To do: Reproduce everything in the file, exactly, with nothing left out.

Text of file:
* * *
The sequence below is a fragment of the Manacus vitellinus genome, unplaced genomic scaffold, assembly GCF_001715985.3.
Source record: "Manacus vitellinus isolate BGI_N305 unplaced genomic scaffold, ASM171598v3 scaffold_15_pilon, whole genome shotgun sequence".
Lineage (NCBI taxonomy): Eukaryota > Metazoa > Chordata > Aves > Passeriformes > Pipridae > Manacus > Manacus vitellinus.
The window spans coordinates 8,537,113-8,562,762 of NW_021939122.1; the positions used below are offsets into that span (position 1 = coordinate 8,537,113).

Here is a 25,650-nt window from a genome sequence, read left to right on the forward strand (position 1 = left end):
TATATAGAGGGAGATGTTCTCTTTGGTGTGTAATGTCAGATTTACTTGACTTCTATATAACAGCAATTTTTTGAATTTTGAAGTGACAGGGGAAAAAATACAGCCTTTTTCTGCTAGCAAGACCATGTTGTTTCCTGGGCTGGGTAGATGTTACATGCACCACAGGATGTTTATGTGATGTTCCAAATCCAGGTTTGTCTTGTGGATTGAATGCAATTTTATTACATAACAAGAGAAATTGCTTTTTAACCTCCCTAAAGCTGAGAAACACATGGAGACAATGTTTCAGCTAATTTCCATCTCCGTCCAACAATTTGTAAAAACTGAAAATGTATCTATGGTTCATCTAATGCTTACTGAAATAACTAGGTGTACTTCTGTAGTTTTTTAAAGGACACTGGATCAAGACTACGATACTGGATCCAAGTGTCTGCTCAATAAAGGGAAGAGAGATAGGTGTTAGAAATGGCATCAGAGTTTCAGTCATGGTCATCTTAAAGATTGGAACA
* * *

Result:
The sequence below is a fragment of the Manacus vitellinus genome, unplaced genomic scaffold, assembly GCF_001715985.3.
Source record: "Manacus vitellinus isolate BGI_N305 unplaced genomic scaffold, ASM171598v3 scaffold_15_pilon, whole genome shotgun sequence".
Lineage (NCBI taxonomy): Eukaryota > Metazoa > Chordata > Aves > Passeriformes > Pipridae > Manacus > Manacus vitellinus.
The window spans coordinates 8,537,113-8,562,762 of NW_021939122.1; the positions used below are offsets into that span (position 1 = coordinate 8,537,113).

Here is a 25,650-nt window from a genome sequence, read left to right on the forward strand (position 1 = left end):
TATATAGAGGGAGATGTTCTCTTTGGTGTGTAATGTCAGATTTACTTGACTTCTATATAACAGCAATTTTTTGAATTTTGAAGTGACAGGGGAAAAAATACAGCCTTTTTCTGCTAGCAAGACCATGTTGTTTCCTGGGCTGGGTAGATGTTACATGCACCACAGGATGTTTATGTGATGTTCCAAATCCAGGTTTGTCTTGTGGATTGAATGCAATTTTATTACATAACAAGAGAAATTGCTTTTTAACCTCCCTAAAGCTGAGAAACACATGGAGACAATGTTTCAGCTAATTTCCATCTCCGTCCAACAATTTGTAAAAACTGAAAATGTATCTATGGTTCATCTAATGCTTACTGAAATAACTAGGTGTACTTCTGTAGTTTTTTAAAGGACACTGGATCAAGACTACGATACTGGATCCAAGTGTCTGCTCAATAAAGGGAAGAGAGATAGGTGTTAGAAATGGCATCAGAGTTTCAGTCATGGTCATCTTAAAGATTGGAACA